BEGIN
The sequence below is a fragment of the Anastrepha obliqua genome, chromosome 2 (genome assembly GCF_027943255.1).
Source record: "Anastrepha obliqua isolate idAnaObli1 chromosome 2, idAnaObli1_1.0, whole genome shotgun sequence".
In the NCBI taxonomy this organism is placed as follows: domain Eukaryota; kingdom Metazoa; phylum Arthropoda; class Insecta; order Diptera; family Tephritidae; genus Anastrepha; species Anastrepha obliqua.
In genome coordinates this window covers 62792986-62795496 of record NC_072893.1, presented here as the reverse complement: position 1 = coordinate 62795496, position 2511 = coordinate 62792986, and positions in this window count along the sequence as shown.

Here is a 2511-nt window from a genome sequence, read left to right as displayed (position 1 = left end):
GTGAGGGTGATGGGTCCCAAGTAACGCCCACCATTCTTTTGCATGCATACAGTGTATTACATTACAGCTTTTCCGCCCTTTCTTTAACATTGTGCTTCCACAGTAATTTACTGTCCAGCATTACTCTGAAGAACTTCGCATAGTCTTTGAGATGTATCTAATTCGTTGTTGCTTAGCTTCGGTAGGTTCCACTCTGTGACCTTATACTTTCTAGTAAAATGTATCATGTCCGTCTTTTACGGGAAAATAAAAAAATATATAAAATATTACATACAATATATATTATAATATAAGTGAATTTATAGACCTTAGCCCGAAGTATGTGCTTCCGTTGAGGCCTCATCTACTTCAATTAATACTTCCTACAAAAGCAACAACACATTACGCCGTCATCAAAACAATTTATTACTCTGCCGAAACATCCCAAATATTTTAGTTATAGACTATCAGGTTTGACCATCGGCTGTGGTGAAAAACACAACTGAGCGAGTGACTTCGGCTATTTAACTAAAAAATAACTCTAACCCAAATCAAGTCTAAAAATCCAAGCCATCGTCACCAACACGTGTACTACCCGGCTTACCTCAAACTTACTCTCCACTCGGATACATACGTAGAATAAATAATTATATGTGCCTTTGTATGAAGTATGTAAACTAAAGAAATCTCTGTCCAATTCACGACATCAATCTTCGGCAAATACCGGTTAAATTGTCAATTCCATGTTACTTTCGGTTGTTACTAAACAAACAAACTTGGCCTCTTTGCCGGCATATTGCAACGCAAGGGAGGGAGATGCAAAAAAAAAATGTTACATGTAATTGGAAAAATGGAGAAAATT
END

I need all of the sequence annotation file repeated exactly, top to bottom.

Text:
The sequence below is a fragment of the Anastrepha obliqua genome, chromosome 2 (genome assembly GCF_027943255.1).
Source record: "Anastrepha obliqua isolate idAnaObli1 chromosome 2, idAnaObli1_1.0, whole genome shotgun sequence".
In the NCBI taxonomy this organism is placed as follows: domain Eukaryota; kingdom Metazoa; phylum Arthropoda; class Insecta; order Diptera; family Tephritidae; genus Anastrepha; species Anastrepha obliqua.
In genome coordinates this window covers 62792986-62795496 of record NC_072893.1, presented here as the reverse complement: position 1 = coordinate 62795496, position 2511 = coordinate 62792986, and positions in this window count along the sequence as shown.

Here is a 2511-nt window from a genome sequence, read left to right as displayed (position 1 = left end):
GTGAGGGTGATGGGTCCCAAGTAACGCCCACCATTCTTTTGCATGCATACAGTGTATTACATTACAGCTTTTCCGCCCTTTCTTTAACATTGTGCTTCCACAGTAATTTACTGTCCAGCATTACTCTGAAGAACTTCGCATAGTCTTTGAGATGTATCTAATTCGTTGTTGCTTAGCTTCGGTAGGTTCCACTCTGTGACCTTATACTTTCTAGTAAAATGTATCATGTCCGTCTTTTACGGGAAAATAAAAAAATATATAAAATATTACATACAATATATATTATAATATAAGTGAATTTATAGACCTTAGCCCGAAGTATGTGCTTCCGTTGAGGCCTCATCTACTTCAATTAATACTTCCTACAAAAGCAACAACACATTACGCCGTCATCAAAACAATTTATTACTCTGCCGAAACATCCCAAATATTTTAGTTATAGACTATCAGGTTTGACCATCGGCTGTGGTGAAAAACACAACTGAGCGAGTGACTTCGGCTATTTAACTAAAAAATAACTCTAACCCAAATCAAGTCTAAAAATCCAAGCCATCGTCACCAACACGTGTACTACCCGGCTTACCTCAAACTTACTCTCCACTCGGATACATACGTAGAATAAATAATTATATGTGCCTTTGTATGAAGTATGTAAACTAAAGAAATCTCTGTCCAATTCACGACATCAATCTTCGGCAAATACCGGTTAAATTGTCAATTCCATGTTACTTTCGGTTGTTACTAAACAAACAAACTTGGCCTCTTTGCCGGCATATTGCAACGCAAGGGAGGGAGATGCAAAAAAAAAATGTTACATGTAATTGGAAAAATGGAGAAAATT